Geotechnical performance of field-scale cross-laminated timber basement walls in cohesive soils

Basement walls are traditionally built with reinforced concrete in Canada. However, concrete may not perform adequately in the long term and concrete has a huge carbon footprint – more than 8% of global man-made CO2 emission comes from the cement industry. The research project is aimed at timber panel walls, a sustainable material, to replace traditional concrete in the basement construction. The research will primarily be carried out on an existing large-scale experimental timber basement wall on the university campus.

Monitoring the Frost Heave of Screw Pile in glacial deposits of Alberta: a case study in the field

In Canada, screw piles are widely used in supporting residential and commercial buildings. While the design of screw piles are general well-known to engineers, the uplift displacement of screw piles during the winter season is still mysterious, especially in cases where screw piles are installed in frost-susceptible soils. The present project is intended to conduct a field test of screw piles in the clay of Alberta and therefore to provide a case study for the engineering performance of screw piles in cold regions.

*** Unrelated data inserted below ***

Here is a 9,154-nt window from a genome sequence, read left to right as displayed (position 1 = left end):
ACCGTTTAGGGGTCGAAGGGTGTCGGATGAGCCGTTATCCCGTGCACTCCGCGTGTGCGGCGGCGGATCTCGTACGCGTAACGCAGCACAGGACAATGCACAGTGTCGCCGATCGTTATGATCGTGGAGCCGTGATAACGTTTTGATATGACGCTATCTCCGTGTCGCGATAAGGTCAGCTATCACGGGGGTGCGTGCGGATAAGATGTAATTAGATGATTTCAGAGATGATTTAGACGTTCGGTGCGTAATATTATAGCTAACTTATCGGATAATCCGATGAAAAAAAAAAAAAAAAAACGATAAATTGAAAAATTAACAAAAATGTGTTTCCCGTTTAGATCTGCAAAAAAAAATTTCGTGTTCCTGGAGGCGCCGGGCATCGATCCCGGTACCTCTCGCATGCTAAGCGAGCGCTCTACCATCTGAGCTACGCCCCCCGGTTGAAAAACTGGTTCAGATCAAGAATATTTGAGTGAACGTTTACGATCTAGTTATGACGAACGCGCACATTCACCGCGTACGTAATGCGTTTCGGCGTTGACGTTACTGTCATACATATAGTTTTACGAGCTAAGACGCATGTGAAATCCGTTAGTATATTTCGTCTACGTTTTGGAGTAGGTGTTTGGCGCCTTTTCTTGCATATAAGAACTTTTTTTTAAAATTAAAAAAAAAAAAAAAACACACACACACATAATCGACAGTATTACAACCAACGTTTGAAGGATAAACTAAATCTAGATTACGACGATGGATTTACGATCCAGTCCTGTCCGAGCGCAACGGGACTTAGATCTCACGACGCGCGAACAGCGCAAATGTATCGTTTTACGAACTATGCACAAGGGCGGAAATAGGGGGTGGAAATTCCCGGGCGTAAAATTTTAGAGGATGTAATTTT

SPT-based Methods for Estimating Installation Torque and Capacity of Helical Piles

Helical piles are extensively used across Canada in various engineering applications. Current design methods estimate the axial capacity of helical piles using soil strength parameters when site investigation is available. Alternatively, helical piles can be designed from an empirical torque correlation when installation torques are available. However, it will be more valuable to the industry to have direct design approaches based on geotechnical site investigation.